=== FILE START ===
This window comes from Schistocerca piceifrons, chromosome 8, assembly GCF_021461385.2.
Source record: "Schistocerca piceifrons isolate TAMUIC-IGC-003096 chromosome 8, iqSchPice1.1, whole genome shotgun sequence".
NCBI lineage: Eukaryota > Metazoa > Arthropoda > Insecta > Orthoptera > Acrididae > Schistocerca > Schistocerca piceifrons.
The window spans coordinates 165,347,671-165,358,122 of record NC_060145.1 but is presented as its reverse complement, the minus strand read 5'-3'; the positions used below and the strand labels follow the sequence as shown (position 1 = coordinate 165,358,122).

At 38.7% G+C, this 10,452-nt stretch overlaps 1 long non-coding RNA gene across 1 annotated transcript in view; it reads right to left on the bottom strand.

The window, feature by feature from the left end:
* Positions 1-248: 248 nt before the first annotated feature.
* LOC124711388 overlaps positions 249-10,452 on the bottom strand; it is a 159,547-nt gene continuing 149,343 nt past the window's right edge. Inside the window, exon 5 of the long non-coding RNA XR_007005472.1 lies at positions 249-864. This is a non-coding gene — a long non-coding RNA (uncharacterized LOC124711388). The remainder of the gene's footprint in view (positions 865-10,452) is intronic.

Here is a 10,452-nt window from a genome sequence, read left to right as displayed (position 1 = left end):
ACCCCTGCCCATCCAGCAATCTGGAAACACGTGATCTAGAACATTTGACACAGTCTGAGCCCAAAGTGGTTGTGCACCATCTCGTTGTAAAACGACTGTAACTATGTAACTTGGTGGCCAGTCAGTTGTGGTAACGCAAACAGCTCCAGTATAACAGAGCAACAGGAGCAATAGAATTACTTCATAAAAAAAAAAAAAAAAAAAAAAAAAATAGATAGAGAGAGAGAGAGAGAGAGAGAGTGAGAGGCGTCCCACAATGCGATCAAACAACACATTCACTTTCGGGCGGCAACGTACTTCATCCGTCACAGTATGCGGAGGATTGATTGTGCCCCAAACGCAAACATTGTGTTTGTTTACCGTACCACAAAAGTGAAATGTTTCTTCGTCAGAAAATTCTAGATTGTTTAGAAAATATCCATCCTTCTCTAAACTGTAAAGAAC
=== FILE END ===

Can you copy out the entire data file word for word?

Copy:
This window comes from Schistocerca piceifrons, chromosome 8, assembly GCF_021461385.2.
Source record: "Schistocerca piceifrons isolate TAMUIC-IGC-003096 chromosome 8, iqSchPice1.1, whole genome shotgun sequence".
NCBI lineage: Eukaryota > Metazoa > Arthropoda > Insecta > Orthoptera > Acrididae > Schistocerca > Schistocerca piceifrons.
The window spans coordinates 165,347,671-165,358,122 of record NC_060145.1 but is presented as its reverse complement, the minus strand read 5'-3'; the positions used below and the strand labels follow the sequence as shown (position 1 = coordinate 165,358,122).

At 38.7% G+C, this 10,452-nt stretch overlaps 1 long non-coding RNA gene across 1 annotated transcript in view; it reads right to left on the bottom strand.

The window, feature by feature from the left end:
* Positions 1-248: 248 nt before the first annotated feature.
* LOC124711388 overlaps positions 249-10,452 on the bottom strand; it is a 159,547-nt gene continuing 149,343 nt past the window's right edge. Inside the window, exon 5 of the long non-coding RNA XR_007005472.1 lies at positions 249-864. This is a non-coding gene — a long non-coding RNA (uncharacterized LOC124711388). The remainder of the gene's footprint in view (positions 865-10,452) is intronic.

Here is a 10,452-nt window from a genome sequence, read left to right as displayed (position 1 = left end):
ACCCCTGCCCATCCAGCAATCTGGAAACACGTGATCTAGAACATTTGACACAGTCTGAGCCCAAAGTGGTTGTGCACCATCTCGTTGTAAAACGACTGTAACTATGTAACTTGGTGGCCAGTCAGTTGTGGTAACGCAAACAGCTCCAGTATAACAGAGCAACAGGAGCAATAGAATTACTTCATAAAAAAAAAAAAAAAAAAAAAAAAAATAGATAGAGAGAGAGAGAGAGAGAGAGAGTGAGAGGCGTCCCACAATGCGATCAAACAACACATTCACTTTCGGGCGGCAACGTACTTCATCCGTCACAGTATGCGGAGGATTGATTGTGCCCCAAACGCAAACATTGTGTTTGTTTACCGTACCACAAAAGTGAAATGTTTCTTCGTCAGAAAATTCTAGATTGTTTAGAAAATATCCATCCTTCTCTAAACTGTAAAGAAC